ACL injury

Arthritis and Joint Replacement

Osteoarthritis (OA) is the most common type of degenerative joint disease. OA occurs most frequently in the knees, hips and hands. It is often referred to as ‘wear and tear’ that effects the cartilage in the joints. The cartilage acts as a shock absorber and as an articulating surface between the bones in the joint. With age, our joints will pick up degenerative changes and these changes can be more symptomatic in some more than others. The severity of your symptoms will guide which treatment options are most appropriate for you. Optimal management requires a variety of treatments and depending on the severity of the condition may require surgical intervention. Surgery is reserved for severe clinical disease with structural changes in the joint.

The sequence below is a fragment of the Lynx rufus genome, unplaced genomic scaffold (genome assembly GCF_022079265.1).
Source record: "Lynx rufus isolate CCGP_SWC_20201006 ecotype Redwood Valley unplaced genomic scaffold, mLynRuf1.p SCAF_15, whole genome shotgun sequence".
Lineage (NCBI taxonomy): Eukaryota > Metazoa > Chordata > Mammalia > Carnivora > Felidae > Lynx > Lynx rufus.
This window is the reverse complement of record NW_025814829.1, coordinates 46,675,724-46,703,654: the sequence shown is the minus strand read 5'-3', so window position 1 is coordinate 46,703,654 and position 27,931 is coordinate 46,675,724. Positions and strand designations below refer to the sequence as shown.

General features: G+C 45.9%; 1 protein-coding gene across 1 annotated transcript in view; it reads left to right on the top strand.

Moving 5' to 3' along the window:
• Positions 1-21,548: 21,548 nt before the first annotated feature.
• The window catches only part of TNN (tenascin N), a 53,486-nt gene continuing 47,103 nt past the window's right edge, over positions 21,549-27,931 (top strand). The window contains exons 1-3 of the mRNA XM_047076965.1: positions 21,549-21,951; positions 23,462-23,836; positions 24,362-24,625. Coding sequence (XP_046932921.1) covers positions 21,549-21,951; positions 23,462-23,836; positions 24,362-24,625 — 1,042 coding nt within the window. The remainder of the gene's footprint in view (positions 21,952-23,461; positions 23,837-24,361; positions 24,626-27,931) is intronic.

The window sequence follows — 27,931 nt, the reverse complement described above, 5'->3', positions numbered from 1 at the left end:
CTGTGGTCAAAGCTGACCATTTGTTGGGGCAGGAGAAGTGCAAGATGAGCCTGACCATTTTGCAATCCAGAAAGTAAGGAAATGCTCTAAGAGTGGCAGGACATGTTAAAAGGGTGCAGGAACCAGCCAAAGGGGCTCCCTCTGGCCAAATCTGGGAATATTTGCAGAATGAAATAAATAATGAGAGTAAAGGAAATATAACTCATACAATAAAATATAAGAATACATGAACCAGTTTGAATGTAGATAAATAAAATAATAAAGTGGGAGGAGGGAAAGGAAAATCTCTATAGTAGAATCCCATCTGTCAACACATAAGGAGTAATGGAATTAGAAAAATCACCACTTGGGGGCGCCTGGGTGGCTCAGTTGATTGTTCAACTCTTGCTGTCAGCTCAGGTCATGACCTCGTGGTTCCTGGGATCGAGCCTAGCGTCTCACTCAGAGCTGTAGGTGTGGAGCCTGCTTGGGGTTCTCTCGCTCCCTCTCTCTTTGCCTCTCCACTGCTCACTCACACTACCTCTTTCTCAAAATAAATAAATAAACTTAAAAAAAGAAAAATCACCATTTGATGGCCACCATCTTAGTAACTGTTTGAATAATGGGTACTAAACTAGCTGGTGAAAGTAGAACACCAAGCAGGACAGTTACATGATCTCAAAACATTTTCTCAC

Knee Procedures

Total Knee Replacement

A total knee replacement involves Professor Moran removing the damaged surfaces of the knee joint and replacing them with metal and plastic components referred to as the prosthesis. The implant is designed to replace the function of a healthy knee. Please refer to our TKR booklet for further information on the prehab, procedure and recovery

Partial Knee Replacement

Some patients may be suitable for a partial knee replacement, if the damage to the joint is confined to one compartment of the joint. If this is the case then the effected part of the joint will be replaced with a prosthesis.

Shoulder Procedures

Reverse Shoulder Replacement

In a reverse shoulder replacement, the normal ball-and-socket structure of the shoulder joint is reversed. An artificial ball is attached to the shoulder blade. An artificial socket is attached to the top of the arm bone. The large deltoid muscle that covers the shoulder is typically then able to move the arm.

A photo of Professor Cathal Moran, knee and shoulder specialist, in office in Sports Surgery Clinic, Santry, Dublin